Man in a hard hat and reflective clothes standing on a high platform overlooking a port

CHS Inc., the nation’s leading agribusiness cooperative, today released results for its third quarter ended May 31, 2022. The company reported third quarter net income of $576.6 million and revenues of $13.1 billion, compared to third quarter fiscal year 2021 net income of $273.6 million and revenues of $10.9 billion. For the first nine months of fiscal year 2022, the company reported net income of $1.2 billion and revenues of $34.4 billion, compared to net income of $305.0 million and revenues of $28.0 billion recorded during the same period of fiscal year 2021. 

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Farm safety and volunteer firefighting with Dan Neenan

The following information is provided by Nationwide®, the #1 farm and ranch insurer in the U.S.* June is National Safety Month and we want to recognize the volunteer firefighters who keep our rural communities safe and partners like Nationwide who support them with training and resources.


Dan Neenan became a volunteer firefighter in 1991 and quickly saw something that would become a huge part of his career. First responders in small towns like his often didn’t have the training and equipment they needed to save lives on the farm.

So he set out to change that. Now more than 30 years later, Neenan embodies how and why to be a volunteer firefighter. He’s a paramedic specialist and firefighter II with the Epworth and Centralia/Peosta, Iowa, fire departments. He’s also the director of the National Educational Center for Ag Safety (NECAS) that provides valuable resources like grain bin rescue tubes to rural first responders. And through a close partnership with Nationwide, he’s been able to deliver what he saw lacking when he first started fighting fires and saving lives.

Hands-on training for firefighters and farmers

A huge part of Neenan’s work at NECAS is providing training for rural firefighters and farmers. Much of his instruction is hands-on and involves simulating some of the most hazardous working conditions and settings on and around farms.

“We develop hands-on training programs like our grain bin safety training that involves a state-of-the-art grain entrapment simulator to conduct entrapment and rescue simulations. Farmers and firefighters are alike in that they don’t want to sit and listen to somebody talk for 8 hours,” Neenan said. “They want to go out and get their hands dirty. And do something.”

What Neenan’s work means to farm communities

In the almost 20 years since beginning these programs and simulators, Neenan said it’s not always easy to gauge his success. But with around 10,000 first responders having completed training, it’s clear he’s leading a team that’s making a big difference. And saving lives.

“From the safety side, it’s really hard to count an incident that didn’t happen,” he said. “From the rescue side, it’s a different story. Thirty-two departments have completed our grain bin safety training and have gone on to rescue someone in a bin.”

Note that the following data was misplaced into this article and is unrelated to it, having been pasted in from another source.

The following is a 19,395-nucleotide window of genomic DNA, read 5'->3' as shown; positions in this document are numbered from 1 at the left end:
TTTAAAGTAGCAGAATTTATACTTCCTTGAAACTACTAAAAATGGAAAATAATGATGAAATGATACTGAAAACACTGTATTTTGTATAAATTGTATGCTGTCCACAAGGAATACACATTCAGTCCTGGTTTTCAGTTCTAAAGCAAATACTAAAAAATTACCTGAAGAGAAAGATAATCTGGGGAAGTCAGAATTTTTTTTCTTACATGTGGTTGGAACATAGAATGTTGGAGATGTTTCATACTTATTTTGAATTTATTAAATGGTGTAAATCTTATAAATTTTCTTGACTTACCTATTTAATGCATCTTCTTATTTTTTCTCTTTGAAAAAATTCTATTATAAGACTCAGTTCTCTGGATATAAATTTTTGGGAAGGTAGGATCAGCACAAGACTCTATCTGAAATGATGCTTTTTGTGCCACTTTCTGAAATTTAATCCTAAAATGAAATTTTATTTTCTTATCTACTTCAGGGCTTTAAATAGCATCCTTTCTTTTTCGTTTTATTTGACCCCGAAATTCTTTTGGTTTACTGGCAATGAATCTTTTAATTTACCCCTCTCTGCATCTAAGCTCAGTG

Neenan has led lifesaving efforts. But he’s quick to point out he’s no hero. To him, he’s just one member of a larger team — including Nationwide — who has made a lifesaving difference in farm towns around the country. It’s part of why he is a volunteer firefighter.

“If you look at the partnership we have with Nationwide and all the partners who have come together to donate or help make something like Grain Bin Safety Week happen, do I play a part in it? Yes. Am I the only reason? I don’t think so,” Neenan said. “It takes a team to do that. Just like a fire department.”

Visit AgInsightCenter.com for expert tips and information from Nationwide for your farm or ranch.

*A.M. Best Market Share Report 2021.


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6 Tips for a Safe Planting Season

Looking out from a dimly lit garage at sunlit farm equipment ready for planting season

Spring is right around the corner, meaning planting will be top of mind for growers across the U.S. As the season changes, and excitement builds, it is important to remember these tips to ensure an effective and, most importantly, safe planting season. 

1. Perform Equipment Checks 

Ensuring all equipment is clean, safe, and ready to go for planting is an important first step. Before using any equipment, a safety check should be performed, and all technology updated. 

Safety and equipment checks should include: 

  • Ensure all lights and signals are working properly. 
  • Inspect and replace parts as needed by starting equipment and ensuring it’s running properly. 
  • Check tire pressure and tread wear, and confirm lug nuts are tightened 
  • Make sure all equipment, including nozzles, is clean issues like grease, oil, debris, and rodent nests. 
  • Check the quality and levels of fluids, including oil and fuel 

Conducting these checks helps to prevent unnecessary delays due to malfunctioning equipment or technology. 

2. Check and Follow Labels 

There is a reason companies regularly repeat the phrase, “Always read and follow the label’s instructions.” Applying products like herbicides, insecticides, fungicides, seed treatments and fertilizer incorrectly, or using an expired product, can have harmful effects not only on your crops but on your health. Before applying or handling a product, always check the label and follow it exactly.